Assume that two baseball players A and B are involved in a competition where each of them is competing to win the game (Lewis, M 17). The two players can adopt various strategies that would give them competitive advantage over the opponent. Player A can adopt strategies A1, A2 and A3 whereas player B can use strategies B1, B2 or B3 in order to compete player A. The pay-off matrix in representing the points the players will gain or lose with each strategy is summarized as below:
In the above case, the dominance rule is applied in order to reduce the size of the game matrix. Dominance rule in a game situation occurs where one course of action of a strategy is found to be inferior to the others (Lucey T 65). This course of action is thus said to be dominated. As long as the strategy is dominated, rational players will not play it and it is therefore safely left out of the analysis. Dominance is recognized in this pay-off matrix based on the following criteria:
- If all elements in a row are less than all the other elements in the other rows, that row is said to be eliminated by others
- If all elements in the column are greater than all the elements in the other columns, that column is said to be eliminated by others.
For Player A, the row for strategy A1 is eliminated by the row for strategies A2 and A3 since it has the lowest row values (Lucey T 66). The column for strategy B1 is also eliminated in the case of player B since its values exceed the values for the other two columns. The revised pay-off matrix is thus expressed as follows:
The value of this game is computed as:
Value of the game = (0 X 0) - (2-5))/ (0+0)-(2+5)
Value of the game = -10/-7 = 1.43
Interpretation: Player A has gained 1.43 points, which have been lost by Player B
The curve for this case can be drawn as below:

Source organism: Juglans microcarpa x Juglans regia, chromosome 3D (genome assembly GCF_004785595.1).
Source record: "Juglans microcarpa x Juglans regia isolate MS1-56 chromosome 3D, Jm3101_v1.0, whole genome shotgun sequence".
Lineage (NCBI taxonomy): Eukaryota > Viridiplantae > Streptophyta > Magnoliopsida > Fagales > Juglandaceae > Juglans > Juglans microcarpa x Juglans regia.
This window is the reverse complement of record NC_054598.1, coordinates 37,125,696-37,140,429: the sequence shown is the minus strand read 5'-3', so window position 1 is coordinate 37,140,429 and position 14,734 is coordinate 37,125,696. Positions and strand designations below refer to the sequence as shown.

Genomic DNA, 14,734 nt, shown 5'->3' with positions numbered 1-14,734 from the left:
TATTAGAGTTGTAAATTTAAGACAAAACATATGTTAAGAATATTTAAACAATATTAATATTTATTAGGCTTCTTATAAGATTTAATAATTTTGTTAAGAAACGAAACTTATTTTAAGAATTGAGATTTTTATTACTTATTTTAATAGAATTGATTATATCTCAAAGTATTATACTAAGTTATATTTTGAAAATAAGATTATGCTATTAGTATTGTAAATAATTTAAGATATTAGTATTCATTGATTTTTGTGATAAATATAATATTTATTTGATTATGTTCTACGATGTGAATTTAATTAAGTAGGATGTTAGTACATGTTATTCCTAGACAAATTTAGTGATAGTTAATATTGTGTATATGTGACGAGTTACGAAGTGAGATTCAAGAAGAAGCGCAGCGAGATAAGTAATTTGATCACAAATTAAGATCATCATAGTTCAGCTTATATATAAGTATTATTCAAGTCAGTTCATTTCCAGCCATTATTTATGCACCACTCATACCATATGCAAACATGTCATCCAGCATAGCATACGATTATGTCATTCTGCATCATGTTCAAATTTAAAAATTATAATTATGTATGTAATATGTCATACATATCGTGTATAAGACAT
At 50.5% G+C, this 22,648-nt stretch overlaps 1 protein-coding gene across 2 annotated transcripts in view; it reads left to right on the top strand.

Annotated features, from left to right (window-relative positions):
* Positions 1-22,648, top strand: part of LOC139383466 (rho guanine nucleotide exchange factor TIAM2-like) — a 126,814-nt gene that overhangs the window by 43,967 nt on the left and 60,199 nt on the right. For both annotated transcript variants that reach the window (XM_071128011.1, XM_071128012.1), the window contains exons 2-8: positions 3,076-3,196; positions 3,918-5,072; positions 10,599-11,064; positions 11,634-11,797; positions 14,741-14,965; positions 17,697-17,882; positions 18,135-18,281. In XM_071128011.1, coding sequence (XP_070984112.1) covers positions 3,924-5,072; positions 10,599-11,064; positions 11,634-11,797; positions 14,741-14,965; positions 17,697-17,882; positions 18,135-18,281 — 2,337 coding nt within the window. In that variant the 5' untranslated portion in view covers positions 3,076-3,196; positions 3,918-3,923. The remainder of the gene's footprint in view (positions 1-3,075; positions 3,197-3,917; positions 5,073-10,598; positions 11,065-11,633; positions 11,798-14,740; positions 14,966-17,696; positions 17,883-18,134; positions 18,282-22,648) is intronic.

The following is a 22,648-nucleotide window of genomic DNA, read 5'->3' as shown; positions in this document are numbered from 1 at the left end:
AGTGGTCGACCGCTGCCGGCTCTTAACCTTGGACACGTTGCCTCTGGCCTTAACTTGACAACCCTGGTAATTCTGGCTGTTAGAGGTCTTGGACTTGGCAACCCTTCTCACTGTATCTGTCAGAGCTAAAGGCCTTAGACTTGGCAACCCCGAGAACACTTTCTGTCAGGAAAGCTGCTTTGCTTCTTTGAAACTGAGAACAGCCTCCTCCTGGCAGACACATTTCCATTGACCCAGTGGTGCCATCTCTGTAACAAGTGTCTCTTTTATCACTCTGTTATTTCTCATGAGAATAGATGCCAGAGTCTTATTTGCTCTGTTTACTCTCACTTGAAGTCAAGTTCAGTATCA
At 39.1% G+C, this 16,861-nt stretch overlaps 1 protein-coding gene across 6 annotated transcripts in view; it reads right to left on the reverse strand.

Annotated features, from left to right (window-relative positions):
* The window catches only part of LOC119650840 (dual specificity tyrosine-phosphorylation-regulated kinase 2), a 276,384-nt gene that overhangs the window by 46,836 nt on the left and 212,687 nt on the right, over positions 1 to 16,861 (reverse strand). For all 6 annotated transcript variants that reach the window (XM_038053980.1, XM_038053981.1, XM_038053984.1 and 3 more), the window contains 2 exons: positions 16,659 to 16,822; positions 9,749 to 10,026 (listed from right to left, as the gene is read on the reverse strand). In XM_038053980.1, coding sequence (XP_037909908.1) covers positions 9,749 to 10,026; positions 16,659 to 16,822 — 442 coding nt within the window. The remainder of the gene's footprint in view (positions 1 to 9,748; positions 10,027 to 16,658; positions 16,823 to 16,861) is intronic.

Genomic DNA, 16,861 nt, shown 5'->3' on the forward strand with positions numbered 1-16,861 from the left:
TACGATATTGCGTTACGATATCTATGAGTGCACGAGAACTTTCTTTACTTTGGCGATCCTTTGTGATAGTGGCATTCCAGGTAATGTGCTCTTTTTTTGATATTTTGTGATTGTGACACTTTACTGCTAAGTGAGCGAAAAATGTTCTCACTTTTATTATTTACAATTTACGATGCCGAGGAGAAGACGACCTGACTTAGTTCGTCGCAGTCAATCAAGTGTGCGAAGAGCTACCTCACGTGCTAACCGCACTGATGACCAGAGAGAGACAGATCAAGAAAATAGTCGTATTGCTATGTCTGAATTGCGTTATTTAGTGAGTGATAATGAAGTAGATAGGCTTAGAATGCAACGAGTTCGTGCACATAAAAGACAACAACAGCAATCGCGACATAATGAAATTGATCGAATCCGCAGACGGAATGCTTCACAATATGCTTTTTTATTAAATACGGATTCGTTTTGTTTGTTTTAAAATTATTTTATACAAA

Problem 4: Simultaneous sequential game
Assume that two baseball players X and Y are involved in a competition where each adopts in order to outdo the other (Lucey T 51). Player X can use various alternatives that include X1, X2 and X3 while player Y can adopt Y1, Y2 or Y3 during the competition. The percentage gain related to the adoption of each of these strategies to compete the other player can be summarised by the pay-off matrix below:
Pay-off Matrix (Salary increase in percentage)
The value of P1 will be = (2-1) / (1.5+2)-(1+1)
P1 = 1/ (3.5-2) = 1/1.5 = 2/3
P2 = 1-2/3 = 1/3
Q1 = (2-1)/1.5 = 2/3
Q2 = 1-2/3 = 1/3
Player Y will thus play strategy Y1 2/3 of the time while Y2 will be played 1/3 of the time. Player X will play strategy X1 2/3 of the time while X2 1/3 of the time.
Value of this game = (1.5 X 2)-(1 X 1)/ (2+1)-(3+6)
Value of the game = (3-1)/ (3-9) = 2/ -6 = - 0.33
Interpretation: Player X will thus lose 0.33%, which will be gained by Player Y during this competition.
Game theory concept is thus very applicable among baseball players. This is richly illustrated by the analyses of the scenarios above. It aids in developing the best strategies that would enable a player to outdo the other. Based on its principles and assumptions, players can position themselves rightly to enable them to win as many competitions as possible. Baseball teams would also adopt better strategies to make the best combination of players that would enable them to flourish in their performance.
A player has a competitive advantage over the opponent in case the opponent is unaware of the strategies he or she uses. Much research should thus be done by a player to study the tactics used by the opponent in order to enhance the chances of winning the game. Game theory was successfully adopted by the renowned boxer Muhammad Ali during his boxing career that made him be champion for long and a force to reckon with. Ali used to spend his time and perform a thorough study of the opponent that enabled him to develop the best strategy in boxing. From the above analyses, baseball players and teams can thus succeed in their career by adopting better strategies.
Lucey T (2002) Quantitative Techniques. London. Cengage Learning
Chiaporri, Levitt and Groseclose (2002). Testing Mixed-Strategy Equilibria When Players Are Heterogeneous: The Case of Penalty Kicks in Soccer. The American Economic Review, 92-4.
Lewis, M. Moneyball: The Art of Winning an Unfair Game. 2003, Norton, New York.
The Hardball Times. Patience is a virtue. Retrieved from http://www.hardballtimes.com/main/article/patience-is-a-virtue/
Mixed strategies. Retrieved from: https://www2.bc.edu/~sonmezt/E308SL7.pdf